Kentucky flooding
© MIKE DE SISTI, USA TODAY NETWORKHomes are flooded along Mellwood Avenue near Brownsboro Rd. In Louisville, Ky. Feb 26, 2018. Substantial rain has caused severe flooding in the area this week.
A new storm system forecast to form in the central U.S. threatened to bring additional weather misery to areas struggling to recover from a relentless series of weekend thunderstorms and tornadoes.

Roughly 70 separate rivers are now in flood stage as of midday Monday, the National Weather Service said.

The new weather system will begin a three-day romp through the lower Mississippi and Tennessee Valleys sometime Tuesday, meteorologist Chris Dolce said.

"After a few dry days, rain will return to some of the waterlogged cities in those regions, exacerbating the flooding situation," Dolce said.

Overall, more than 250 river gauges reported levels above flood stage from the Great Lakes to Texas, Dolce said. (Each river can have several gauges.)

The greatest issues in coming days will be in Arkansas, Tennessee, Kentucky, Mississippi, Alabama and Georgia on Wednesday into early Thursday.

In Kentucky, 2.9 inches of rain Saturday capped off one of the wettest weeks, and months, in Louisville history. The Ohio River rose more than 20 feet above normal levels, stranding residents, waterlogging cars and submerging local homes and businesses.

Mayor Greg Fischer said he will ask Federal Emergency Management Agency for assistance.

"We started assessing preliminary damage for an emergency declaration," Fischer said. "It looks like the damage will exceed the minimum requirement, which is $2.8 million or so."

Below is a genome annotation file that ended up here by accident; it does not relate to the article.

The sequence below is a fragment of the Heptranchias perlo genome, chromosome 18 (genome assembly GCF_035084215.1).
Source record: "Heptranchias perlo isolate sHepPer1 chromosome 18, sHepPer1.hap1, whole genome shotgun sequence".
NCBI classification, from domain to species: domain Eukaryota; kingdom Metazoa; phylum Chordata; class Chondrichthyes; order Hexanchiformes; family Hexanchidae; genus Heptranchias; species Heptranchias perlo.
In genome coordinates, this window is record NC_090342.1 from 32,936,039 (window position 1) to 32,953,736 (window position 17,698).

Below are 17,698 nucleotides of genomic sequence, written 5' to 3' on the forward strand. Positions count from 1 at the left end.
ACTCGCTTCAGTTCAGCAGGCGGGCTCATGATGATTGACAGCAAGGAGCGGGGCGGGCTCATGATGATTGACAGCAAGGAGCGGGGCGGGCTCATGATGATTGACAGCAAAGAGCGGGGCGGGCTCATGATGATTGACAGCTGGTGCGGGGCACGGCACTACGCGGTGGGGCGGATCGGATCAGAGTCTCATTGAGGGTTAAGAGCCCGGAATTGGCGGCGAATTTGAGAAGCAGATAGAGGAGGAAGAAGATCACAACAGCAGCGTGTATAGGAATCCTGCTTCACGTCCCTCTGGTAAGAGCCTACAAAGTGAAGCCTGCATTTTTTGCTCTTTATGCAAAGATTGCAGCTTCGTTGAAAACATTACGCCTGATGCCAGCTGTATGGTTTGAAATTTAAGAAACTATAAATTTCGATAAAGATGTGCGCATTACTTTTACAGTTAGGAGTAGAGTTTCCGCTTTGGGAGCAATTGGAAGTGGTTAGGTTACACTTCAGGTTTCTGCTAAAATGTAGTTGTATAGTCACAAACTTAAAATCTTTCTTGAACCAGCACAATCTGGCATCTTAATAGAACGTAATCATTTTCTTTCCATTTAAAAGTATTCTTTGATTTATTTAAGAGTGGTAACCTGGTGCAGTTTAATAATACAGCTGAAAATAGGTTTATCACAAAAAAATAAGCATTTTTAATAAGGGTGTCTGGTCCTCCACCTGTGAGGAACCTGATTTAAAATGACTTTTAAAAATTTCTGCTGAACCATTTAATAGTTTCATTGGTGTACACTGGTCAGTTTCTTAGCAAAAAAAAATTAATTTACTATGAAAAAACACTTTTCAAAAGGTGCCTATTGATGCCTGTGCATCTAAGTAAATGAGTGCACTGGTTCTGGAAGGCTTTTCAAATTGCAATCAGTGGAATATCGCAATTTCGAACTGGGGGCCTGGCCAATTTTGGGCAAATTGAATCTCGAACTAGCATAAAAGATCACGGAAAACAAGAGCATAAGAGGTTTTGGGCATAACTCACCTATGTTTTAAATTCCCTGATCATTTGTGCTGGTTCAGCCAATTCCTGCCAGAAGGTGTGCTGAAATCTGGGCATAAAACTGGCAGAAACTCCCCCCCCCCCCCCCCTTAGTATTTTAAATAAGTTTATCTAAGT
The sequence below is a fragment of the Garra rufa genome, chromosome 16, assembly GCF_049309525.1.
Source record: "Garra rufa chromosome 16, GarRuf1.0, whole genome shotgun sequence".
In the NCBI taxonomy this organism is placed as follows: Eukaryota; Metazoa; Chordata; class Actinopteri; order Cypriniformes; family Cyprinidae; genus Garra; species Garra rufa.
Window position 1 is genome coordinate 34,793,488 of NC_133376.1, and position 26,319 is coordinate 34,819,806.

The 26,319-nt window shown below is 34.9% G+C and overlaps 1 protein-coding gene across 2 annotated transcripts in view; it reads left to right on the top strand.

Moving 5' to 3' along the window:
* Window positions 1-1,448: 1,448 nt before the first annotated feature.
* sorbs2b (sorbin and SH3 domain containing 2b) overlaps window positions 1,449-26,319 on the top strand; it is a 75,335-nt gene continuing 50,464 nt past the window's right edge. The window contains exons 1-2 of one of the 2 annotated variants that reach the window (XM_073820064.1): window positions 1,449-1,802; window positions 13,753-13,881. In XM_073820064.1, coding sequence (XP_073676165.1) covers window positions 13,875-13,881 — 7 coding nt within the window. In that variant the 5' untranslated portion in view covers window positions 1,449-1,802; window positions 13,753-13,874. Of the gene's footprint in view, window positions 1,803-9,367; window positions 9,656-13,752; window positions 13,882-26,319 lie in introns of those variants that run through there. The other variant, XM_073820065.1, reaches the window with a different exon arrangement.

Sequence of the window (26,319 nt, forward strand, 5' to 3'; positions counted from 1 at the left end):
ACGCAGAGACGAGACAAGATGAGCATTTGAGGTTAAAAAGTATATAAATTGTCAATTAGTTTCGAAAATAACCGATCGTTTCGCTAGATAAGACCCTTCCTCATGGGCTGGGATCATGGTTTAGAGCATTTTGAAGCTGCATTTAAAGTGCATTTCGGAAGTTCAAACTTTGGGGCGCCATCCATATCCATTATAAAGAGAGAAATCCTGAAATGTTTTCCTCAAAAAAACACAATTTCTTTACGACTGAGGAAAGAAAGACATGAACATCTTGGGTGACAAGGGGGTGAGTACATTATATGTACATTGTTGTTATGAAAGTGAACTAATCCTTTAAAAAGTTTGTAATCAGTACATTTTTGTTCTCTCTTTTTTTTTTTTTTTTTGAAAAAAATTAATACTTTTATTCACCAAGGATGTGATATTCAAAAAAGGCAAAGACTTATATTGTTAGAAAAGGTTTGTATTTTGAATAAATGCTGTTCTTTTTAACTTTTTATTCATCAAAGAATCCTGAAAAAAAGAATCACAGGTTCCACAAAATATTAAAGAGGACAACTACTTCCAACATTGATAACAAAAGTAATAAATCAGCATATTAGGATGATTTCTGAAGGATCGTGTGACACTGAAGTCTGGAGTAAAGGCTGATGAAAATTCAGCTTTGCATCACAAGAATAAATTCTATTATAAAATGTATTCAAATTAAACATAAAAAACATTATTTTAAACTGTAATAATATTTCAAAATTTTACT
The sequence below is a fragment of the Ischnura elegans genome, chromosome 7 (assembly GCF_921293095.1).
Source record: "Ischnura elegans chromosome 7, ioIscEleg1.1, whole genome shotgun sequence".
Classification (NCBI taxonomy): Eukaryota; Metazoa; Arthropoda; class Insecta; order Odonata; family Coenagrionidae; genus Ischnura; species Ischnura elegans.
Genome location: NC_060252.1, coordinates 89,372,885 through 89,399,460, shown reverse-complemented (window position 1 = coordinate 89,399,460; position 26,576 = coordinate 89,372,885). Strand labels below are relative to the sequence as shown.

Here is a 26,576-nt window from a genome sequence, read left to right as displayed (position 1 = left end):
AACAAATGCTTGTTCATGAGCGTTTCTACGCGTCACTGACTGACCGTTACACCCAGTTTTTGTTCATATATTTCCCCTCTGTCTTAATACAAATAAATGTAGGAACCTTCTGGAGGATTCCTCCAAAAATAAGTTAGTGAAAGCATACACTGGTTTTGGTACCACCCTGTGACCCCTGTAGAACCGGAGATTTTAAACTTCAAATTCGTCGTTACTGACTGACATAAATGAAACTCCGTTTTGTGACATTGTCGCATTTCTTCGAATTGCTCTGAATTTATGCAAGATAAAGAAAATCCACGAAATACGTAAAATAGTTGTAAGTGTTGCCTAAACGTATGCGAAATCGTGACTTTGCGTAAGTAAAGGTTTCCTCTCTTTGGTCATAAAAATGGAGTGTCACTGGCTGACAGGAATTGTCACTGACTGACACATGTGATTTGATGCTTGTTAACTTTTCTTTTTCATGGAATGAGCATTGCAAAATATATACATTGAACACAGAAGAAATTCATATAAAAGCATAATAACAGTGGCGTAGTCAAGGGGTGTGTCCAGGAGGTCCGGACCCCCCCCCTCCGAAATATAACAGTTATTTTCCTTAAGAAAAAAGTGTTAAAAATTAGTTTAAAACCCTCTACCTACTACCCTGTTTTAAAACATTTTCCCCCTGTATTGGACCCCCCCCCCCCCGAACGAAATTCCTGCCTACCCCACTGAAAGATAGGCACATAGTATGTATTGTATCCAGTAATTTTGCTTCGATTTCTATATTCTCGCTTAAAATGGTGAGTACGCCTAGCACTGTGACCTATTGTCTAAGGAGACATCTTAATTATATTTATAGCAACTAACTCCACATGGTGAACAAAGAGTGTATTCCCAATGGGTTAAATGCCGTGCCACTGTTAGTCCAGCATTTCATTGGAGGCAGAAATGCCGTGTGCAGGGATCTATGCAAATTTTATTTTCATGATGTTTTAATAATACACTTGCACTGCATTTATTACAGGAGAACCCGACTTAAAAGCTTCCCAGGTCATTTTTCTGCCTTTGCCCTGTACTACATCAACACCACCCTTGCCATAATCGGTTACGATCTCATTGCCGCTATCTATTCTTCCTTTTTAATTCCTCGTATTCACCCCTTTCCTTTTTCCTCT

Floodwaters on the Ohio River in Louisville and Cincinnati are at their highest level in about 20 years. The river was forecast to reach moderate flood stage along the southern border of Ohio and West Virginia in the coming days, according to the National Weather Service.

The weather service said the Cincinnati-Northern Kentucky International Airport is enduring its third-wettest February on record.

In Cincinnati, Andrew Scheetz's basement was swamped by four feet of water.

"We're pumping 420 gallons a minute," he said as a hose pumped water out from the basement into the street. "But we don't know if it's really helping because water is still coming in through the foundation."

In Adairville, Ky., Dallas Jane Combs, 79, died after a likely tornado struck her home, the Logan County Sheriff's Department told TV station WKRN. Two bodies were also recovered from submerged vehicles in separate incidents in the state Saturday.

In southwestern Michigan, the body of a man was found floating in floodwaters Sunday in Kalamazoo, city Public Safety Lt. David Thomas said.

In northeast Arkansas, Albert Foster, 83, was killed when his trailer home toppled under high winds, Clay County Sheriff Terry Miller told KAIT-TV.

In Tennessee, the weather service confirmed Sunday that two tornadoes touched down in Montgomery County. Kim Nicholson was watching television with her husband in Farmington when a quick but violent storm slammed into her home.

"The whole house itself actually was, like, jumping," Nicholson said.

"To look at what I'm looking at and know we didn't lose anybody is just a miracle," Montgomery County Mayor Jim Durrett said Sunday as he surveyed the damage.

Contributing: Susan Miller and Doyle Rice, USA TODAY; Thomas Novelly, Louisville Journal-Courier, Carrie Blackmore Smith, Cincinnati Enquirer; Jake Lowary, Clarksville, Tenn., Leaf-Chronicle.